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There can be no doubt that all leaders have certain traits in common. That being said, almost all leaders have a personal leadership style that sets them apart from other leaders. The really great leaders, however, often develop a number of different leadership styles that they can draw from depending on the type of situation they are called to lead in. Two different leadership types are democratic leadership and autocratic leadership. Here is an overview of each style and when they do and do not work well.


Autocratic Leadership

In a democratic society, autocratic leadership is often thought of as a “bad” leadership style but this is not necessarily true. Autocratic leadership is the ultimate form of top-down leadership, with one single individual being the ultimate decision-maker for the entire group. In fact, in a time of crisis, autocratic leadership is actually superior to democratic leadership. Even the United States government recognizes the wisdom of this, since in a time of crisis or war the legislative branch of government can assign full and total control to the President or Executive Branch of government. Autocratic leaders can actually be quite successful even in the long term, provided they do two things.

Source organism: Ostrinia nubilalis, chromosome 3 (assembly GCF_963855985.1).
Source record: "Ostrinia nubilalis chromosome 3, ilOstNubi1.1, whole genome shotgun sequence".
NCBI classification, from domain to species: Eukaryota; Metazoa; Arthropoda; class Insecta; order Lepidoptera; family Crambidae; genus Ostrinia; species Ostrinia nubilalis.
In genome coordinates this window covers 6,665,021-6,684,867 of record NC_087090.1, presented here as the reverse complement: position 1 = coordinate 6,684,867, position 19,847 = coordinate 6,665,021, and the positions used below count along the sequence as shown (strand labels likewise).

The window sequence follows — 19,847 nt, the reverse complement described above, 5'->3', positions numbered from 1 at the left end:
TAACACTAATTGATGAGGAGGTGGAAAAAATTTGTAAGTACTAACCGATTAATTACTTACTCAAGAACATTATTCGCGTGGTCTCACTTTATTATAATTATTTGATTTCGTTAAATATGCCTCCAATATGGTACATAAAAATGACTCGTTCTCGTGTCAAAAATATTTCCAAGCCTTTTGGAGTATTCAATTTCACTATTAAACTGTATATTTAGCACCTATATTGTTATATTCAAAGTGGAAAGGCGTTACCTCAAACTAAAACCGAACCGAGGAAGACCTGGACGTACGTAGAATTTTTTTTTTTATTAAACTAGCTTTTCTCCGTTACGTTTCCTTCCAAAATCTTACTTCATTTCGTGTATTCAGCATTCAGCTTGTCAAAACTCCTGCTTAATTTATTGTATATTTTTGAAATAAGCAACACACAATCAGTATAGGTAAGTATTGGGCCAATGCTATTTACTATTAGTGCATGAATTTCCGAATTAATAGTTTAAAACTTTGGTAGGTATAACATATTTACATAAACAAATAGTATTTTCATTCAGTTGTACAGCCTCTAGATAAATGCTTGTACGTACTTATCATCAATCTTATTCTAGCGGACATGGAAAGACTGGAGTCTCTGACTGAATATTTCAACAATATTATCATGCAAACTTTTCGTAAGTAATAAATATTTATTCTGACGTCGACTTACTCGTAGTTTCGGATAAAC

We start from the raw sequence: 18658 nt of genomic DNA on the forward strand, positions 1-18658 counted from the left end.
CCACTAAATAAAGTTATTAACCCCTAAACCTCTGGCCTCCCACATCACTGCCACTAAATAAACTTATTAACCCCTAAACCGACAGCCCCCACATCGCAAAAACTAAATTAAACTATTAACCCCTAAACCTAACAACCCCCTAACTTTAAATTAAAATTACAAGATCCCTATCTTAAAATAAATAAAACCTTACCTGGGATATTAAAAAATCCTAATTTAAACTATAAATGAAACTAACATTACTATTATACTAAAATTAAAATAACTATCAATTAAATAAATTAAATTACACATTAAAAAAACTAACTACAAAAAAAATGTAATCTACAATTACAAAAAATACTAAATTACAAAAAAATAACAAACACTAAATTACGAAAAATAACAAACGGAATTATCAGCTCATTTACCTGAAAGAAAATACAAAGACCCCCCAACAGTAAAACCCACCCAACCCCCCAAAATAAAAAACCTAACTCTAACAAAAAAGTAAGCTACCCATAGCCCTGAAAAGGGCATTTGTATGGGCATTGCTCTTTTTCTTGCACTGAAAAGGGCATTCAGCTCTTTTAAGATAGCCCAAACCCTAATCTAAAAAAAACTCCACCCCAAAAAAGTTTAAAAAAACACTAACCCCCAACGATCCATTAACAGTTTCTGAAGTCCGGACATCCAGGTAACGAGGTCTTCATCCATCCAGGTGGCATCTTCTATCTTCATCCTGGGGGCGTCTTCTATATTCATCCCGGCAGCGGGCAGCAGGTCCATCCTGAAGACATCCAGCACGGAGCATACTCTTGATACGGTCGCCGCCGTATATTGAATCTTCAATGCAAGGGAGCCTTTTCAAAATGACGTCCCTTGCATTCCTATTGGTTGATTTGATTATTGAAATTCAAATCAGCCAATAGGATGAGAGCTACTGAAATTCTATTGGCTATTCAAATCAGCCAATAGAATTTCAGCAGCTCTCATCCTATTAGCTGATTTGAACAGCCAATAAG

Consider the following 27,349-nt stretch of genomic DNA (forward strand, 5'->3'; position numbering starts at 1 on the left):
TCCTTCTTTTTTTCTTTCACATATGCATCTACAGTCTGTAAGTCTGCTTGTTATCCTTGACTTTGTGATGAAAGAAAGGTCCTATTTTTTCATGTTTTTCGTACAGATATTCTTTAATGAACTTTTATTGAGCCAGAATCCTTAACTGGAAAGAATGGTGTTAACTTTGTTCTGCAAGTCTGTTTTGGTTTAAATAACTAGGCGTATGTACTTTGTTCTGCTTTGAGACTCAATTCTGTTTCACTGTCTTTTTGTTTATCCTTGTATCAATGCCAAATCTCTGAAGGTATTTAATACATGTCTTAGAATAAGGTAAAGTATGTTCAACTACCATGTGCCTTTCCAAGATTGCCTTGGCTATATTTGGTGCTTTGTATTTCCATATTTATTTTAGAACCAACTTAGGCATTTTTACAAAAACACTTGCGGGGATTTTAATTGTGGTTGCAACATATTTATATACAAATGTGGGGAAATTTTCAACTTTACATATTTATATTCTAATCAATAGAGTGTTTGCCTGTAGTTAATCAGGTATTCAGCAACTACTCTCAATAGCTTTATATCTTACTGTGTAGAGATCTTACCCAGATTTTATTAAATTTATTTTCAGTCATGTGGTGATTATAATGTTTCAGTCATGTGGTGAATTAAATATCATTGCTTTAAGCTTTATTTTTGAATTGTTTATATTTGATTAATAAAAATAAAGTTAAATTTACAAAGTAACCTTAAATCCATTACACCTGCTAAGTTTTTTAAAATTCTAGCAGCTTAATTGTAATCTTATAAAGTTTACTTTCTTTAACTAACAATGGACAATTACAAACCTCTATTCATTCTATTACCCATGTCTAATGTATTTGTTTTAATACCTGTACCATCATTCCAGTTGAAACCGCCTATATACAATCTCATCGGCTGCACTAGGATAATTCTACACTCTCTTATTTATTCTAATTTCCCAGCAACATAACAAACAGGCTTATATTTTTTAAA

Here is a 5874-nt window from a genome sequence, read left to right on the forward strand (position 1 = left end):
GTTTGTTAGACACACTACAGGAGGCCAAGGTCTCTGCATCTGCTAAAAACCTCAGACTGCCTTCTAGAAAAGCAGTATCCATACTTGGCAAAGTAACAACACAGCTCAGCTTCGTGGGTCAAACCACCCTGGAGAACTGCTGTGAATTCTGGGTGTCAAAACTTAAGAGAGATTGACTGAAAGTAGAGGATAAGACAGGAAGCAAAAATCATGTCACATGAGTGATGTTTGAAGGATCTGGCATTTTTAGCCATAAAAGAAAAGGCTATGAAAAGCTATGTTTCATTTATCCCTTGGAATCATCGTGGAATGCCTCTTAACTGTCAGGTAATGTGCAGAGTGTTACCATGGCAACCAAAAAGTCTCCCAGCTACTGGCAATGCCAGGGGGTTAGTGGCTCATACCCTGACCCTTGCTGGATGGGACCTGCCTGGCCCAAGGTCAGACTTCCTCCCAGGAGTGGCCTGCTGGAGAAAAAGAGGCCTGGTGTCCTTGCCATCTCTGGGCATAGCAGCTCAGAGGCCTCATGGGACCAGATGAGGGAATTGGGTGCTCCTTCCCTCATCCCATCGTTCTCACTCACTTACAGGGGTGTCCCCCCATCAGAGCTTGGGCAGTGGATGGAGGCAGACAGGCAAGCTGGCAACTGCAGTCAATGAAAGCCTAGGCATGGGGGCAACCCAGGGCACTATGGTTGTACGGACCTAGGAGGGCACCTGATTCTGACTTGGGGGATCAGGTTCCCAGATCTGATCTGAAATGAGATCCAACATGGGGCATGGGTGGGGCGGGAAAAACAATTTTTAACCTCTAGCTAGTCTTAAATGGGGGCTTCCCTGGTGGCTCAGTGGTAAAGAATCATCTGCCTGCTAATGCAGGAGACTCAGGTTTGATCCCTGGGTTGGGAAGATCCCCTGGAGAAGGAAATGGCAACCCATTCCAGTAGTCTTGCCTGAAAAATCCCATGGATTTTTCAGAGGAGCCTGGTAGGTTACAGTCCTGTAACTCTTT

• Assemble a trusted group of advisors that they actually listen to that can help them see their own blind spots and meet the needs of a broader range of subordinates.
  • Accept ultimate responsibility for failure by developing a “buck stops with me” mentality. By this, they recognize their own role in any failure, such as hiring the wrong people in the first place, not providing enough training or entrusting too much to a single employee.


Democratic Leadership

A democratic leadership style is one that seeks to include the most voices, perspectives and opinions in any decision-making process. While democratic leadership is often thought of as the best and most optimal style of leadership, the truth is, democratic leadership does have certain drawbacks. First and foremost is the time it takes to reach a decision. The second drawback to a democratic leadership style is that no decision is likely to please everyone, so whatever portion of a group feels like their needs are not being recognized and addressed can become bitter and angry and create chaos. Another drawback to democratic leadership is that when a genuine consensus cannot be reached regarding an important decision, the decision is often simply left unmade, leaving the group in limbo.